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Election Health Roundup

By June 11, 2024No Comments

The last few days has seen the release of both the Conservatives’ and Lib Dems’ manifestos, containing key pledges on health and life sciences.

Conservatives

The Conservative Party’s manifesto, released on Tuesday, has specifically promised improvements for diagnostics in the NHS. The party has pledged to invest £3.4 billion in new diagnostic technology, roll out new digital health checks to 250,000 more people every year, and expand HIV opt-out testing in emergency departments in England.

They have reiterated their commitment to building 40 new hospitals by 2030 and increase NHS spending above inflation in each year of the next Parliament.

On life sciences, the Conservatives will implement a new medtech pathway, increase public spending on R&D to £22 billion a year, maintain R&D tax reliefs, and deliver the Advanced Manufacturing Plan.

The party have also committed to providing a greater choice of services for patients, constitutionally amend the NHS to improve health inequalities in rural and coastal communities, and reduce the number of managers to inject £550 million into frontline services.

Health infrastructure will also be increased further, by building or modernising 250 GP services and creating a further 50 Community Diagnostics Centres. Pharmacy First and Women’s Health Hubs would also be expanded.

To solve the workforce crisis, Rishi Sunak’s party will employ 92,000 more nurses and 28,000 more doctors in the NHS than in 2023 by the end of the next Parliament.

Lib Dems 

The Lib Dems’ manifesto was the first of the three major parties to be released, having been unveiled on Monday.

Like the Conservatives, the Lib Dems have also made promises on diagnostics, stating that they will implement a ten-year Strategic Diagnostics Plan.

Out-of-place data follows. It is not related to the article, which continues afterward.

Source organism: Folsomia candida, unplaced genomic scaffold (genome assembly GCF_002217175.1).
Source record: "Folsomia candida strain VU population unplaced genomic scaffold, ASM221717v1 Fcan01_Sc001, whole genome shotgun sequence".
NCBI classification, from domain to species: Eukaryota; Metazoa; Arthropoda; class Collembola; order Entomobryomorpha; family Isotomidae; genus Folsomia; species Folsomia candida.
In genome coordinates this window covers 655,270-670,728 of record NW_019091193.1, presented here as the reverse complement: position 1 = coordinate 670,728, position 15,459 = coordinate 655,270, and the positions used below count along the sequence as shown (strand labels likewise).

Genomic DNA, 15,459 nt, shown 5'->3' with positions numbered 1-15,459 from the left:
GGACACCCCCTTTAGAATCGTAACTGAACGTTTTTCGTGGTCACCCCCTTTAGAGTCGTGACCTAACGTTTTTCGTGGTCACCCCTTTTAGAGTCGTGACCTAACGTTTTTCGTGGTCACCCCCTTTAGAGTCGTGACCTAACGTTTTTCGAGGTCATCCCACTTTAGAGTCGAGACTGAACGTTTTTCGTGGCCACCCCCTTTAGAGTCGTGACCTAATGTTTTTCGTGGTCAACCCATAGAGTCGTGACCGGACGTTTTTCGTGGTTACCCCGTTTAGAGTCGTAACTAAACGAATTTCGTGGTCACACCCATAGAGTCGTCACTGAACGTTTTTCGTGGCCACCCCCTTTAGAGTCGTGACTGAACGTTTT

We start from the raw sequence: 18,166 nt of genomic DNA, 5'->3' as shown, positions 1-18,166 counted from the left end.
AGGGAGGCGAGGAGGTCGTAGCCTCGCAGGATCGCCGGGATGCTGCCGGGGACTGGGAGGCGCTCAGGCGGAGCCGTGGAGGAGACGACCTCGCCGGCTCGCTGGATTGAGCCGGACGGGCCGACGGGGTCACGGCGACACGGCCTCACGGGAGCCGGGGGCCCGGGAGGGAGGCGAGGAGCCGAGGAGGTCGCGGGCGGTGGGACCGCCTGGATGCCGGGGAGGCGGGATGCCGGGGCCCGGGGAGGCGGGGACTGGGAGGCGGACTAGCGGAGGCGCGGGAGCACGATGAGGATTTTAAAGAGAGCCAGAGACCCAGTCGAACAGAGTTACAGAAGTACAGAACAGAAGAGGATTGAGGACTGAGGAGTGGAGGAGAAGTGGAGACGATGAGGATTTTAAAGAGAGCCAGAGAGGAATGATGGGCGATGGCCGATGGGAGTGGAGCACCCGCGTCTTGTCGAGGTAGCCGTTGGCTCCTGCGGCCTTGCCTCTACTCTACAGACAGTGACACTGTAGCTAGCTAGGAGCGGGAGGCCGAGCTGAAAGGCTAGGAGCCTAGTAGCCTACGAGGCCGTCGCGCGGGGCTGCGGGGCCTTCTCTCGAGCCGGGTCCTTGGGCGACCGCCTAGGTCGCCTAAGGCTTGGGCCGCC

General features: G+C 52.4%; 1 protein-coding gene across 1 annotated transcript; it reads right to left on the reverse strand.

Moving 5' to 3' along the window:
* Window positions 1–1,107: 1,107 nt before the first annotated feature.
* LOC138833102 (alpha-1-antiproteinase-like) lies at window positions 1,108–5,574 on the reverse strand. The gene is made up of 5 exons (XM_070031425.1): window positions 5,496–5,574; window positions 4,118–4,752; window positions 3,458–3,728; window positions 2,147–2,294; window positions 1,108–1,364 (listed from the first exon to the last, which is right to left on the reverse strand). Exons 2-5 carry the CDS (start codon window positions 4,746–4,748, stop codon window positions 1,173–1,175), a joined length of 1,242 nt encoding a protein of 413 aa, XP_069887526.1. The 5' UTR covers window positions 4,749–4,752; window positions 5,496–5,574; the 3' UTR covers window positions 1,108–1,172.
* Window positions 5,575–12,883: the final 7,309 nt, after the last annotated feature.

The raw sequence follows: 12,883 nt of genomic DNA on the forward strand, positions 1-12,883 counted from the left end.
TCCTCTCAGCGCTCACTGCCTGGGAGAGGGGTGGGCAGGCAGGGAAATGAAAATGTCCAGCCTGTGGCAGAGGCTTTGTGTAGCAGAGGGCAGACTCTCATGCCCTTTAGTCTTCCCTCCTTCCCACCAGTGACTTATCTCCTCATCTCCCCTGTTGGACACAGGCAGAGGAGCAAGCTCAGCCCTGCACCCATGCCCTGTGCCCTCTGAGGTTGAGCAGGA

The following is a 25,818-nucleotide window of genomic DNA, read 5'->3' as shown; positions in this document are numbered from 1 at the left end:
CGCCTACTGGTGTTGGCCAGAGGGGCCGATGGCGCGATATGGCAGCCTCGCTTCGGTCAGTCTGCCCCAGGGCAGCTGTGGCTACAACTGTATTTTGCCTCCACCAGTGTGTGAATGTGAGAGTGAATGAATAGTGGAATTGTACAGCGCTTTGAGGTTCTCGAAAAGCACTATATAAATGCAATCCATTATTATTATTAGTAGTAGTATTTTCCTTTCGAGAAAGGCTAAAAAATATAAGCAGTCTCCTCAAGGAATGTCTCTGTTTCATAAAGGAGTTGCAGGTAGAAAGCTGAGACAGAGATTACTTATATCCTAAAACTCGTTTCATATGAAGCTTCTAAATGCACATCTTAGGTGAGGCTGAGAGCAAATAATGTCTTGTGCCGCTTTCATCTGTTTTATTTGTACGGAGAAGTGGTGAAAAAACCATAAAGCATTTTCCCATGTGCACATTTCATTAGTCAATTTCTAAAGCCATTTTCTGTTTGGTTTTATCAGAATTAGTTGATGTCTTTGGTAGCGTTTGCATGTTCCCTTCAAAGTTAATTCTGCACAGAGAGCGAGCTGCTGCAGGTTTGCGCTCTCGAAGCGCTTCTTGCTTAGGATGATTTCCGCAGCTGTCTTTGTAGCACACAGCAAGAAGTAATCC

Significant funding for the NHS would be secured by a change to capital gains tax, raising an additional £5bn for the health service.

The party has pledged to introduce a new screening programme for those at highest risk, employ 8,000 more GPs to guarantee appointments within seven days (or one day if urgent), and develop a digital strategy for tech-enabled lives. A ten-year NHS staff retention plan will also be conceived as well as a Race Equality Strategy to address health inequalities.

Social care has been put at the heart of the Lib Dems’ campaign, with Ed Davey promising greater investment to ensure patients can be discharged from hospital sooner.

On life sciences, the party seeks to re-establish the Industrial Strategy Council and put it on a statutory footing, invest at least 3% of GDP into R&D by 2030 (rising to 3.5% by 2034), and seek a comprehensive mutual recognition agreement with the European Medicines Agency.

The Lib Dems have also pledged to develop a digital strategy for tech-enabled lives, ring-fence budgets which enable the adoption of innovative digital tools, and expand virtual wards and invest in technology that allows treatment at or close to home.

We eagerly await the release of Labour’s manifesto later on in the week.

Ben Kemp